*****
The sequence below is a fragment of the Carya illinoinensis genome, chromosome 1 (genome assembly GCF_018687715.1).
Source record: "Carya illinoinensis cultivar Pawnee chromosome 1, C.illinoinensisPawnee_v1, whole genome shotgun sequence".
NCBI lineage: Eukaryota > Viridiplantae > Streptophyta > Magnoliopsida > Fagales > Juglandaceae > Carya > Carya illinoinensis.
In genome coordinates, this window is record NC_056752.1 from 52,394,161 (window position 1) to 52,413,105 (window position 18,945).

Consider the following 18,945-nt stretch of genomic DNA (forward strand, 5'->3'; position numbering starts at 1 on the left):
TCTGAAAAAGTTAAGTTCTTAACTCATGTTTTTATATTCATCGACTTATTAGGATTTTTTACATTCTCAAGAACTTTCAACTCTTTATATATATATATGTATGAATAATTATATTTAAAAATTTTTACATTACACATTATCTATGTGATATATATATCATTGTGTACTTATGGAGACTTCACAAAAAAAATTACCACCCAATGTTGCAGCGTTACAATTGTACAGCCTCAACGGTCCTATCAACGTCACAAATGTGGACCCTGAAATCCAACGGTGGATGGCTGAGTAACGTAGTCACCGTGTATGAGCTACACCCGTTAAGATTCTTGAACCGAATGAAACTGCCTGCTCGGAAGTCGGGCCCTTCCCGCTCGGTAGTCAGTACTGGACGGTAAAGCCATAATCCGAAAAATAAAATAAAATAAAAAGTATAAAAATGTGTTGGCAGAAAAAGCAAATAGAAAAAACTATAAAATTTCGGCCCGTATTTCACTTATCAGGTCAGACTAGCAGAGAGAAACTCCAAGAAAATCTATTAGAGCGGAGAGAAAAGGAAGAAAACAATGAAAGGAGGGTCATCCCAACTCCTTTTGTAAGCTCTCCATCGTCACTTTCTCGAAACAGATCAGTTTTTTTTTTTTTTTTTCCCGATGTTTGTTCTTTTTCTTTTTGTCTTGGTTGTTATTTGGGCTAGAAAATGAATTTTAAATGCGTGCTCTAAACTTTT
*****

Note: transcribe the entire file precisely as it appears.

The sequence below is a fragment of the Carya illinoinensis genome, chromosome 1 (genome assembly GCF_018687715.1).
Source record: "Carya illinoinensis cultivar Pawnee chromosome 1, C.illinoinensisPawnee_v1, whole genome shotgun sequence".
NCBI lineage: Eukaryota > Viridiplantae > Streptophyta > Magnoliopsida > Fagales > Juglandaceae > Carya > Carya illinoinensis.
In genome coordinates, this window is record NC_056752.1 from 52,394,161 (window position 1) to 52,413,105 (window position 18,945).

Consider the following 18,945-nt stretch of genomic DNA (forward strand, 5'->3'; position numbering starts at 1 on the left):
TCTGAAAAAGTTAAGTTCTTAACTCATGTTTTTATATTCATCGACTTATTAGGATTTTTTACATTCTCAAGAACTTTCAACTCTTTATATATATATATGTATGAATAATTATATTTAAAAATTTTTACATTACACATTATCTATGTGATATATATATCATTGTGTACTTATGGAGACTTCACAAAAAAAATTACCACCCAATGTTGCAGCGTTACAATTGTACAGCCTCAACGGTCCTATCAACGTCACAAATGTGGACCCTGAAATCCAACGGTGGATGGCTGAGTAACGTAGTCACCGTGTATGAGCTACACCCGTTAAGATTCTTGAACCGAATGAAACTGCCTGCTCGGAAGTCGGGCCCTTCCCGCTCGGTAGTCAGTACTGGACGGTAAAGCCATAATCCGAAAAATAAAATAAAATAAAAAGTATAAAAATGTGTTGGCAGAAAAAGCAAATAGAAAAAACTATAAAATTTCGGCCCGTATTTCACTTATCAGGTCAGACTAGCAGAGAGAAACTCCAAGAAAATCTATTAGAGCGGAGAGAAAAGGAAGAAAACAATGAAAGGAGGGTCATCCCAACTCCTTTTGTAAGCTCTCCATCGTCACTTTCTCGAAACAGATCAGTTTTTTTTTTTTTTTTTCCCGATGTTTGTTCTTTTTCTTTTTGTCTTGGTTGTTATTTGGGCTAGAAAATGAATTTTAAATGCGTGCTCTAAACTTTT